Date: 19th September 2017 at 12:29pm
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Over the years we have all seen players come and go, some of them right characters, but if we could, what would we do to turn the clock back and watch some of our players for one more time in their prime. The old grounds before they became big and commercial, Valley Parade before the fire, on a cold dark evening. This was my upbringing, this was my culture, this is what it meant to be a young lad in Yorkshire growing up, everything had soul and football had a Roy of the Rovers feel to it.

So today I’m going to look at my dream City team, there are 2 simple rules to this, 1 I’ve had have to see them play in the amber and claret and 2 I’m not counting loanees. Pure and simple. I’m not going to go for who I think was the best, that’s boring and lack of passion on my behalf, plus it will be just very similar to every other dream team you may have read. I’m going to look at who I liked as players, who I rated, who I liked as people, that showed passion for our club or commitment to the cause. Let’s see if you agree, feel free to leave comments in the bottom.

So if I could field a dream team from over my years, including manager, this is the team I would love to watch. The formation of choice is 4-4-2, call me old fashion, but I like 2 upfront to take the game to the opposition, play it down the wings and boss the midfield if need be whilst leaving a strong back line. 4-4-2 is a formation you can play about with during a match without upsetting the equilibrium too much. Go to a diamond formation, push the wings up or drop them back, have a midfielder play behind the top 2.

Manager – Phil Parkinson
To be fair, from taking over a club that was battling to stay in the football league to then go to a league cup final and promotion and then to the FA Cup quarter finals and in doing so took the only side to beat Chelsea at Stamford Bridge in ALL competitions in 2014/15, Parkinson worked wonders with spending about the same amount as the Green Party did on fur coats. When I look at the best City managers, I really can’t see far beyond Parkinson. In his time at City, Parkinson beat about a quarter of the Premiership fair and square, some of which with a weakened 2nd team (League cup run anyone?).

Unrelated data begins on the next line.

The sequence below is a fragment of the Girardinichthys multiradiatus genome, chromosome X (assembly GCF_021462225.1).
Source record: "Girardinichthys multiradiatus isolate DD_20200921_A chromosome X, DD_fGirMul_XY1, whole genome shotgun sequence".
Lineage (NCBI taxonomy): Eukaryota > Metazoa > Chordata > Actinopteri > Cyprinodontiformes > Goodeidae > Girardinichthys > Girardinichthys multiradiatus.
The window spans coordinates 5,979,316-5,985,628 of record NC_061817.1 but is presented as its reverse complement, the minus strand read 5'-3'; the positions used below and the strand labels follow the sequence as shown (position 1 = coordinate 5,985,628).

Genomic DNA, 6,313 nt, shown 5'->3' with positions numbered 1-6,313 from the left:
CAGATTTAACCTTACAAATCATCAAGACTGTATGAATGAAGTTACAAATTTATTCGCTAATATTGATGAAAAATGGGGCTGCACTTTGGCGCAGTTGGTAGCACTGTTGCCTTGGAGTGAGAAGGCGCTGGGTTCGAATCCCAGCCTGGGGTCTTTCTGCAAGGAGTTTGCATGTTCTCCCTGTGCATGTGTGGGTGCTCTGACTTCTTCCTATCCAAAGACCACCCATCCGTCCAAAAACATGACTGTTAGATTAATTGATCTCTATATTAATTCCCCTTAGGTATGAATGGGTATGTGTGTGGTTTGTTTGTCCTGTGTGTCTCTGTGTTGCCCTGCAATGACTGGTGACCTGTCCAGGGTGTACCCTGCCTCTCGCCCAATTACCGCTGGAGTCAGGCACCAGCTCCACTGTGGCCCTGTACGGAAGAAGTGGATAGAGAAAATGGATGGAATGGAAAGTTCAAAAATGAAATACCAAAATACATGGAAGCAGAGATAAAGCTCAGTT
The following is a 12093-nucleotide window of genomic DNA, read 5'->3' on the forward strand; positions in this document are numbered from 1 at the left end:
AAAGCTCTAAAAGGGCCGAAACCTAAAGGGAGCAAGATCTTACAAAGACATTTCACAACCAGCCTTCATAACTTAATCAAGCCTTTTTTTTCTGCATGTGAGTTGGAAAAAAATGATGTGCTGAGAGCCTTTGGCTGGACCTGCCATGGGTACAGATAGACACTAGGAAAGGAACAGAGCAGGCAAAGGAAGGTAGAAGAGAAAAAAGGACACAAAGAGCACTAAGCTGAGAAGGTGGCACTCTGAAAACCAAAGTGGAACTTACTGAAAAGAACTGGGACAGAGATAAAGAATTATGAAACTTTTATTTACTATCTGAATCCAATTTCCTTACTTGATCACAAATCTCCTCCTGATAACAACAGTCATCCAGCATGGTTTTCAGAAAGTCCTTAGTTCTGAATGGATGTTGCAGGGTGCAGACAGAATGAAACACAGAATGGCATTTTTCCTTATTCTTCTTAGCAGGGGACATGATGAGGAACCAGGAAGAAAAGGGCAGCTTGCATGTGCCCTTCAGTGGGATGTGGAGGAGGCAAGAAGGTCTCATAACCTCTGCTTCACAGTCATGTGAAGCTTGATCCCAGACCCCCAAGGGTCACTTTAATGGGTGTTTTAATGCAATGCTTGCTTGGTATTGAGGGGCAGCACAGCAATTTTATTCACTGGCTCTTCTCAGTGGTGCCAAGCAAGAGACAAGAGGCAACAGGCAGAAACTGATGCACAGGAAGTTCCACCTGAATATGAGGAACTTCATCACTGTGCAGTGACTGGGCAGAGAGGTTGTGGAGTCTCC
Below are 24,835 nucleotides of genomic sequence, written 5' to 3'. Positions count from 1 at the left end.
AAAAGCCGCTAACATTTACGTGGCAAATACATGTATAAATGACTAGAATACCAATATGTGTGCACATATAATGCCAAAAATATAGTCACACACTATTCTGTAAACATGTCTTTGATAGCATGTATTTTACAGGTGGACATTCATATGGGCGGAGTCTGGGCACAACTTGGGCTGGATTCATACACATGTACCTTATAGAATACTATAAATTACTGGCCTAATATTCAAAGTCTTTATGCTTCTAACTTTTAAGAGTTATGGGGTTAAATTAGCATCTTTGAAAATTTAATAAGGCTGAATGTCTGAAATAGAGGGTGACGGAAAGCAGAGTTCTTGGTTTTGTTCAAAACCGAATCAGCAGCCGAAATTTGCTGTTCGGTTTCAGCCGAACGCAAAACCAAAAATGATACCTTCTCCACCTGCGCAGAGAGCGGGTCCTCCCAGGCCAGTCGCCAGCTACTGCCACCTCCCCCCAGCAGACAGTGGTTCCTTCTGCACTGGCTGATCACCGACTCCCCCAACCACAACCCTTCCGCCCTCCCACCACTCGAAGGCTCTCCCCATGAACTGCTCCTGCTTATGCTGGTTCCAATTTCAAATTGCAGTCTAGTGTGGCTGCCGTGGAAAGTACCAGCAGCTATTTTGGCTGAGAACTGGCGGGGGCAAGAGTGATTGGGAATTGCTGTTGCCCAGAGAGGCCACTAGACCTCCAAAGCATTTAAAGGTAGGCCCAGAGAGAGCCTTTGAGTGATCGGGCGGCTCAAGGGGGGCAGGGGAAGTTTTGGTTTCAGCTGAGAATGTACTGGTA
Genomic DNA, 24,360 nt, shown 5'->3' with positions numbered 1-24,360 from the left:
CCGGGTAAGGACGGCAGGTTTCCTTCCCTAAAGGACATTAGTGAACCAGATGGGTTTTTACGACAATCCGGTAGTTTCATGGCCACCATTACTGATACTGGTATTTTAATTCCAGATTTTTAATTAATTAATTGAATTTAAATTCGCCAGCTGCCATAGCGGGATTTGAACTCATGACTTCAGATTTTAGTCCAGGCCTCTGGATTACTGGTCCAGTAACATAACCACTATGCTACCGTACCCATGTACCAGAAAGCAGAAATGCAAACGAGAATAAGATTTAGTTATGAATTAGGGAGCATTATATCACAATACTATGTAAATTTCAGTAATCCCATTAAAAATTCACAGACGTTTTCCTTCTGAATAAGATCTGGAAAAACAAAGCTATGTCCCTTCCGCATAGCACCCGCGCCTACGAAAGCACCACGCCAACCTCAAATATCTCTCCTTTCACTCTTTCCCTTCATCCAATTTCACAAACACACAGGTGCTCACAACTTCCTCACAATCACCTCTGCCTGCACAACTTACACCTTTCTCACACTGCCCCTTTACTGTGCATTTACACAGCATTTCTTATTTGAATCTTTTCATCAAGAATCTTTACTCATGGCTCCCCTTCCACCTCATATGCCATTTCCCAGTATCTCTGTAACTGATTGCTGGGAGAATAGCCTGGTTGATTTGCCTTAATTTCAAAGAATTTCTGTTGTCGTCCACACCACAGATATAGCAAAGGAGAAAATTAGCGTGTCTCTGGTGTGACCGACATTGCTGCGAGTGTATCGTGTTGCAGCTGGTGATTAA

Assistant manager – Nicky Law
This might seem like a strange choice, but my reasoning for this is that I never saw Law as a league manager, but in non league he has worked wonders and his man management is excellent getting the best out of his players. He wasn’t afraid to stand up to players like Carbone either and working under someone like Parkinson, I believe a lot of responsibility with training and focus etc could be shifted from the manager. League management might have been a step too far, but an assistant at a higher level could have proven fruitful. From our past managers, I can’t see many to best support Parkinson in how he works and sets his teams up.

Goalkeeper – Donovan Ricketts
I actually loved Ricketts, it isn’t often you hear from a pre season friendly hearing about the goal keeper dribbling the ball to the half way line. Ricketts I highly rated and for me was one of the best keepers we’ve had over the years. Ok, he may have had 1 or 2 weaknesses, but his throws were further than most keepers could kick. What saddened me is that we didn’t have him at the right time, when he left City he went to a team that included David Beckham and I feel many City fans didn’t appreciate what we had.

Left back – Wayne Jacobs
Jacobs had many detractors, even half the 10 managers he played under tried to replace him, but Wayne had 1 simple focus, buckle down, get on with it. You won’t get a player with Jacobs temperament in today’s game, the first sign of strife now, the player will leave a club, but not Jacobs, he just wants to play and prove people wrong and play where he felt at home. Having spent a decade at Valley Parade including the Premiership years, the all round nice guy fought for his place over the years and was one of the best left backs that has graced Valley Parade over the past century. The past several years, Jacobs has spent a lot of his time helping others through his charity work, and to me just instils him as one of the nicest people that was actually good to grace the pitch at Valley Parade. It took almost a decade to find a decent replacement in the form of Meredith.

Central defender – Rory McArdle